1. 27 Mar, 2006 1 commit
  2. 06 Mar, 2006 1 commit
  3. 12 Feb, 2006 1 commit
  4. 09 Feb, 2006 1 commit
    • Simon Marlow's avatar
      Merge the smp and threaded RTS ways · eba7b660
      Simon Marlow authored
      Now, the threaded RTS also includes SMP support.  The -smp flag is a
      synonym for -threaded.  The performance implications of this are small
      to negligible, and it results in a code cleanup and reduces the number
      of combinations we have to test.
      eba7b660
  5. 25 Nov, 2005 1 commit
  6. 24 Nov, 2005 1 commit
    • simonmar's avatar
      [project @ 2005-11-24 14:21:33 by simonmar] · 9df32c34
      simonmar authored
      unlockClosure() requires a write barrier for the compiler - write
      barriers aren't required for the CPU, but gcc re-orders non-aliasing
      writes unless we use an explicit barrier.
      
      This only just showed up when we started compiling the RTS with -O2.
      9df32c34
  7. 27 May, 2005 1 commit
  8. 24 May, 2005 1 commit
  9. 10 May, 2005 1 commit
    • simonmar's avatar
      [project @ 2005-05-10 13:25:41 by simonmar] · bf821981
      simonmar authored
      Two SMP-related changes:
      
        - New storage manager interface:
      
          bdescr *allocateLocal(StgRegTable *reg, nat words)
      
          which allocates from the current thread's nursery (being careful
          not to clash with the heap pointer).  It can do this without
          taking any locks; the lock only has to be taken if a block needs
          to be allocated.  allocateLocal() is now used instead of allocate()
          in a few PrimOps.
      
          This removes locks from most Integer operations, cutting down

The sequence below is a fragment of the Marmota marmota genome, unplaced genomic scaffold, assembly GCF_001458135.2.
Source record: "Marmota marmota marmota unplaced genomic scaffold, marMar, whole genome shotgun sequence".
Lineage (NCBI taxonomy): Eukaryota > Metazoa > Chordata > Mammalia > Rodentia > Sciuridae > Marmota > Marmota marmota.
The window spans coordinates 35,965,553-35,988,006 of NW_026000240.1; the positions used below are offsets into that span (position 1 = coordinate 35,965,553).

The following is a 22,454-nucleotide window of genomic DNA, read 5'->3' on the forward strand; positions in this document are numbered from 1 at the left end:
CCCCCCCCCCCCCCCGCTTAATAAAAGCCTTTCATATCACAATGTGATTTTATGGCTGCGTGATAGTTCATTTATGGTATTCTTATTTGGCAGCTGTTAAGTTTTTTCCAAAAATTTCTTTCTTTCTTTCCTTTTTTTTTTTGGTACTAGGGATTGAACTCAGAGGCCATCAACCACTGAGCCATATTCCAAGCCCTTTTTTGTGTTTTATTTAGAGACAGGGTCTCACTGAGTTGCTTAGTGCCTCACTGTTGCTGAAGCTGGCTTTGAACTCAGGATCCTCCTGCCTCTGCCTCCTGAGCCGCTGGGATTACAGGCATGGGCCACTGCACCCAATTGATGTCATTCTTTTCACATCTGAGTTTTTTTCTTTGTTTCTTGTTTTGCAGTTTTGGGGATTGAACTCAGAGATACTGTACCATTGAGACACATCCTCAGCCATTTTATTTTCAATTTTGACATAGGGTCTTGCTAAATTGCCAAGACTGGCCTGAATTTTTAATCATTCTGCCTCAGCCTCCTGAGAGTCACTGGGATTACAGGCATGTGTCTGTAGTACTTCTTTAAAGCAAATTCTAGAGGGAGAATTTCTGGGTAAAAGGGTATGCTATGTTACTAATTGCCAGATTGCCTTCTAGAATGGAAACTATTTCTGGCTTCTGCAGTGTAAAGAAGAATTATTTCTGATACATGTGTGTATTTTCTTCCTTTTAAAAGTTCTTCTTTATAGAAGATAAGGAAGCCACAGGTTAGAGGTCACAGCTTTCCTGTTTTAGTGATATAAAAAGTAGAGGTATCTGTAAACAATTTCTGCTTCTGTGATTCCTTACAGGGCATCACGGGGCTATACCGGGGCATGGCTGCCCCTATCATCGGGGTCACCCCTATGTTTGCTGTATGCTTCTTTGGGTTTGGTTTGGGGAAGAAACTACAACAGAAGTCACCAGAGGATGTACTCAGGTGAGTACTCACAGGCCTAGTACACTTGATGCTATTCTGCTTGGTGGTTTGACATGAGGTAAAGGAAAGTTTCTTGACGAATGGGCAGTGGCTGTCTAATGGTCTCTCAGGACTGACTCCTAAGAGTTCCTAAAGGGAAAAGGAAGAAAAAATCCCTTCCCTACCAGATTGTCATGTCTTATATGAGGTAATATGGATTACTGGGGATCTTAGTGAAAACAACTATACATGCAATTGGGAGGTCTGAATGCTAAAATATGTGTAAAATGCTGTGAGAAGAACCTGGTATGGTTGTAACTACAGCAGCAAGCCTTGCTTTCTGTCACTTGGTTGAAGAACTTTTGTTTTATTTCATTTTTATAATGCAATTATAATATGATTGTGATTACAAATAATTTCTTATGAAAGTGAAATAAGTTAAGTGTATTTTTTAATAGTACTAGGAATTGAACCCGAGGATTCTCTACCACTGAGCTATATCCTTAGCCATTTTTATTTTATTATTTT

the overhead for SMP a bit more.
      
          To make this work, we have to be able to grab the current thread's
          Capability out of thin air (i.e. when called from GMP), so the
          Capability subsystem needs to keep a hash from thread IDs to
          Capabilities.
      
        - Small MVar optimisation: instead of taking the global
          storage-manager lock, do our own locking of MVars with a bit of
          inline assembly (x86 only for now).
      bf821981
  10. 27 Mar, 2005 1 commit
    • panne's avatar
      [project @ 2005-03-27 13:41:13 by panne] · 03dc2dd3
      panne authored
      * Some preprocessors don't like the C99/C++ '//' comments after a
        directive, so use '/* */' instead. For consistency, a lot of '//' in
        the include files were converted, too.
      
      * UnDOSified libraries/base/cbits/runProcess.c.
      
      * My favourite sport: Killed $Id$s.
      03dc2dd3
  11. 28 Jan, 2005 1 commit
    • simonmar's avatar
      [project @ 2005-01-28 12:55:17 by simonmar] · 153b9cb9
      simonmar authored
      Rationalise the BUILD,HOST,TARGET defines.
      
      Recall that:
      
        - build is the platform we're building on
        - host is the platform we're running on
        - target is the platform we're generating code for
      
      The change is that now we take these definitions as applying from the
      point of view of the particular source code being built, rather than
      the point of view of the whole build tree.
      
      For example, in RTS and library code, we were previously testing the
      TARGET platform.  But under the new rule, the platform on which this
      code is going to run is the HOST platform.  TARGET only makes sense in
      the compiler sources.
      
      In practical terms, this means that the values of BUILD, HOST & TARGET
      may vary depending on which part of the build tree we are in.